Defense No. 6, has, in our judgment, but a color of strength. If there had, indeed, been a substantial misrepresentation of fact, such a defense, of course, would be subject to serious consideration, if made at the right time. Here, however, we are unable to find any such misrepresentation, and we do this without determining the issue of veracity between Mr. Mann, the representative of the defendant, on the one side, and the several officers and members of the board, on the other, speaking to the same subject. The subject-matter of their alleged statements was the extent of the district and the amount of land to be assessed for school purposes. It is quite evident that, if there was any misunderstanding at all upon the question, it was due to the fact that the school officers spoke with a knowledge of the law of the province on these matters, and Mr. Mann heard in actual, probably, but certainly not in legal, ignorance thereof.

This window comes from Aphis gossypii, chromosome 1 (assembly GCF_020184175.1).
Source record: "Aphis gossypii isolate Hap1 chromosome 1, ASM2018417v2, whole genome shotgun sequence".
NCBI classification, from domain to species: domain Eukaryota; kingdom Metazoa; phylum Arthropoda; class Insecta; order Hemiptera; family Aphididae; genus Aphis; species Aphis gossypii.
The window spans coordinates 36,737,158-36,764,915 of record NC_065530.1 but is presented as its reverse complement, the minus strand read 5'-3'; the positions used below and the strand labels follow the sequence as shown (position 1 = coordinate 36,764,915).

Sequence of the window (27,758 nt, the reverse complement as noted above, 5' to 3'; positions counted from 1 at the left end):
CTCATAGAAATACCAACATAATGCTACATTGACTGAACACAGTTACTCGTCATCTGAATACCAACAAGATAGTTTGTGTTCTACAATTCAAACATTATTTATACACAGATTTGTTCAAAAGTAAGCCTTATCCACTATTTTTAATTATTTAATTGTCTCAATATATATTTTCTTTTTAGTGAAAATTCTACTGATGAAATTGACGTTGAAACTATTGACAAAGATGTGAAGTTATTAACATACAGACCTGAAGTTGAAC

Substantially all that is claimed by defendant by way of misrepresentation was that the school officers stated to Mr. Mann that the limits of the district were the same as the city, and that all the lands in the district were subject to taxation for school purposes. These statements, interpreted in the light of the laws to which we have already referred, were literally true. The district had the same limits as the city, but the law provided for the anomaly of two districts having the same boundaries. The school officers had the right to assume that one
there for the purpose of buying debentures understood the laws pertaining to such obligations. These alleged statements are readily seen to relate themselves exclusively to the laws when we consider them to be, as they are, but opinions as to the way in which the laws affect property within the geographical lines of the district. At the very best for defendant, the statements direct a scrutiny of the law as the only criterion of their credibility.